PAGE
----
Although I stopped my mind from sabotaging me with frequent temptations, there is more to this than just viewing food differently. We also need discipline to prevail. Discipline is doing the things you need to do to succeed even when you do not feel like it. That is extremely important. If we acted only when we felt motivated to do something, we would never get anywhere. If you are truly serious about your goals, then you must exercise discipline.
That does not mean striving for perfection. That means striving for consistency. Striving for perfection creates guilt because nobody is perfect all the time. Everyone is capable of learning discipline. For example, look at your life now compared to when you were very young. You are more disciplined now than you were then. Becoming more disciplined takes consistency and practice doing the things you need to do when you do not feel like it. Learn to take immediate action instead of procrastinating.
Make It Your Own
There is still one more step in this process and that is your diet. Your diet does not have to be boring and repetitive. People often adopt a diet for ease and convenience, so they eat the same foods repetitively. They also do not put much thought or effort into the preparation of foods consumed on their plan. You must make the diet your own. Learn to prepare the food to your liking. Become your own chef and get good at cooking healthy. Get creative and work on forming a diet plan that you find sustainable. You will struggle much more if you dislike your diet. Temptations will be much harder to fight off.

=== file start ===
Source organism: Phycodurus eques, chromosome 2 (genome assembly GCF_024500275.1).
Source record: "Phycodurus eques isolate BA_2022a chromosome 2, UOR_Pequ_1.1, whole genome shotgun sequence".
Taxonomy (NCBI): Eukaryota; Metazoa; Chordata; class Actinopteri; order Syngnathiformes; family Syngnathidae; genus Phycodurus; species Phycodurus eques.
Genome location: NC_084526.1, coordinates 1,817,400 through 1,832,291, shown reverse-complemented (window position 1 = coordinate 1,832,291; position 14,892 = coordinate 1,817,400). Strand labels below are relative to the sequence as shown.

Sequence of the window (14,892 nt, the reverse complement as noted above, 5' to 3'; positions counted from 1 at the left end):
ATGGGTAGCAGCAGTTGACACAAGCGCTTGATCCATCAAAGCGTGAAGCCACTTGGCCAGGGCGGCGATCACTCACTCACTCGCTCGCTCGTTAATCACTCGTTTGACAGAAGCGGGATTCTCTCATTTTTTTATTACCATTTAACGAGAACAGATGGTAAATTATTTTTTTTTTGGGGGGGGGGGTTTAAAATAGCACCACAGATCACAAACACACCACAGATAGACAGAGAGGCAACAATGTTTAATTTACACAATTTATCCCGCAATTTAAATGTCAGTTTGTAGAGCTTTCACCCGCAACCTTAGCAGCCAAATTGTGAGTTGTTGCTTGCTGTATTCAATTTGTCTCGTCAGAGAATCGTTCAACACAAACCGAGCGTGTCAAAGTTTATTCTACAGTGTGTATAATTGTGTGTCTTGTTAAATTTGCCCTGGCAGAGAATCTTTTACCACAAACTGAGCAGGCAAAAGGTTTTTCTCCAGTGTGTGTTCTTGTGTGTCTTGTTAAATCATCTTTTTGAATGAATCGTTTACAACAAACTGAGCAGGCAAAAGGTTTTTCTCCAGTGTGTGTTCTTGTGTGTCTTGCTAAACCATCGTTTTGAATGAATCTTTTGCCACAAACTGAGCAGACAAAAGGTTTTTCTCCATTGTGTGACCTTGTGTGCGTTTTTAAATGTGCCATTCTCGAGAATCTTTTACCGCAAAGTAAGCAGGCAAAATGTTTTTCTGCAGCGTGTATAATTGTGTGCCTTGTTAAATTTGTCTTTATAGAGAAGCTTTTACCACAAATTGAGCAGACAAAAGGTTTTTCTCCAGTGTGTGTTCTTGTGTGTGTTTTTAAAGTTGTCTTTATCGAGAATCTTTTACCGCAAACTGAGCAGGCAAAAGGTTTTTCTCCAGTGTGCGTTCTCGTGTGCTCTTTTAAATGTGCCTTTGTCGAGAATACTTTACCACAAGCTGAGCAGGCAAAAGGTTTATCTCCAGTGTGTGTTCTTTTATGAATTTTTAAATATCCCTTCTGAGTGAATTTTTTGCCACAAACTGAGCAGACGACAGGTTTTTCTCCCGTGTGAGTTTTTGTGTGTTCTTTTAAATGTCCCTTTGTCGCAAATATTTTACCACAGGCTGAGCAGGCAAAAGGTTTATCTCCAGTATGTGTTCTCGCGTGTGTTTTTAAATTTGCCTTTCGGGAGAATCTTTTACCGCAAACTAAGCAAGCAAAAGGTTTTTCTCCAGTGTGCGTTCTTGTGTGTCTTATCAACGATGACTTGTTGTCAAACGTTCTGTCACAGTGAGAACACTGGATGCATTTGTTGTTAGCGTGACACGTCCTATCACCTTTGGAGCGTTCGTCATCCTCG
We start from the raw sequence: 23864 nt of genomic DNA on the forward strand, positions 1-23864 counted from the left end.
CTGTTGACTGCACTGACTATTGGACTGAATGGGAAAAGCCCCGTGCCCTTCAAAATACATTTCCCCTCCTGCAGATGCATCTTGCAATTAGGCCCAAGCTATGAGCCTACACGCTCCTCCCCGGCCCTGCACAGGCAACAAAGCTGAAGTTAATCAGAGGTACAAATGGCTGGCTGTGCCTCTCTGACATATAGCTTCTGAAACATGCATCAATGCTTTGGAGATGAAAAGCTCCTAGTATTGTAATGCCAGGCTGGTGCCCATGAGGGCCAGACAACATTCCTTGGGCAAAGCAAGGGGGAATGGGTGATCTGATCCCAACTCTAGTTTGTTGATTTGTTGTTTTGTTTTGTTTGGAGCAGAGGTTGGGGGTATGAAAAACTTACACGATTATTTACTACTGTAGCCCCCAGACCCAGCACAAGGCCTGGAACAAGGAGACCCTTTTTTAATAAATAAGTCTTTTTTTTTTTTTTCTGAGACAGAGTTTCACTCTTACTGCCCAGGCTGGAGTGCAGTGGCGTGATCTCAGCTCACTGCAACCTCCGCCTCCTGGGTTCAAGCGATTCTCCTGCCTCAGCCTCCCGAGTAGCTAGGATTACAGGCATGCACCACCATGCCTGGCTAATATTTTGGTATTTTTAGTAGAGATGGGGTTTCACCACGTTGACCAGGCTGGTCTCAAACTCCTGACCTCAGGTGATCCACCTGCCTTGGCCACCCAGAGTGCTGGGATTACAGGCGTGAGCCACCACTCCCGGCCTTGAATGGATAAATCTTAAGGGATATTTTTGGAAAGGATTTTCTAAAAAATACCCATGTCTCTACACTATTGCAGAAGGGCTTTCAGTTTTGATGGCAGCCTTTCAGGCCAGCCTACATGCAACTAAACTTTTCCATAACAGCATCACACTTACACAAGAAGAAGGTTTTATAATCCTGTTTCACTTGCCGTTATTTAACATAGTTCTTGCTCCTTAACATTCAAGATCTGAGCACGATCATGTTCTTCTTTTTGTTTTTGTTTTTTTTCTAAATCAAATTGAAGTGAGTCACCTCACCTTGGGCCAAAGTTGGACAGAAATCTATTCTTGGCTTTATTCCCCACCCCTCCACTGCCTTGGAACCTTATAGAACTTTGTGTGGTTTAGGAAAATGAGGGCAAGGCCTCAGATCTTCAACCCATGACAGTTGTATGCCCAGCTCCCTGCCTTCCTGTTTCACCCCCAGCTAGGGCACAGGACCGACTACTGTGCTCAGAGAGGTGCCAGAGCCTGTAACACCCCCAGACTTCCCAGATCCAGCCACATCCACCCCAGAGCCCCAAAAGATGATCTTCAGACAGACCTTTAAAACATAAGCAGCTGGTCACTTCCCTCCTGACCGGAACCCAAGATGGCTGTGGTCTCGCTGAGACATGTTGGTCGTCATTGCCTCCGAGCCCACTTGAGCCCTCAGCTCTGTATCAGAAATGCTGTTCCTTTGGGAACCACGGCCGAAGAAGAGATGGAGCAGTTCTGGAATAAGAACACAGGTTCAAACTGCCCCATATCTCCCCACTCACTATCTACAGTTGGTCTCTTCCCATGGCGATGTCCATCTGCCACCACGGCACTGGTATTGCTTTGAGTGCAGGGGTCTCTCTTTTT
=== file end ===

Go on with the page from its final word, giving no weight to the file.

Diet Plan and Moderation
Remember, temptations are created in our own mind. The more we obsess about them the more we have trouble withstanding them. It is all about changing your outlook and viewing food differently. It is not fun to be controlled by food and to be constantly fighting your mind not to cave in to those sugar and high fat food cravings. This does not mean you cannot have things in moderation. Since moderation can be defined very differently from individual to individual, I recommend 90% adherence to a diet plan.
This does not, of course, include preparation for a bodybuilding show. For that you will have to be 100%, but you can still adopt the change in outlook to help take the focus off the foods you cannot eat anyway. I personally never struggle in prep because I know those high sugar and high fat foods are not on my plan and will prevent me from looking my best. It is not an option, so why even focus on it. In prep, the focus should be all on the result, no matter what. Preparation is only as brutal as you make it out to be.
So change that outlook, practice discipline, and make the diet your own. Learn how to prepare foods to your liking. With these tools, adherence to your plan will increase and the constant mental effort to stay on plan will decrease. Food has a purpose. Do not view it as a restriction. Keep your goal in mind. If you do go overboard eating off plan, just accept it, move on, and get right back to work. No negative emotions.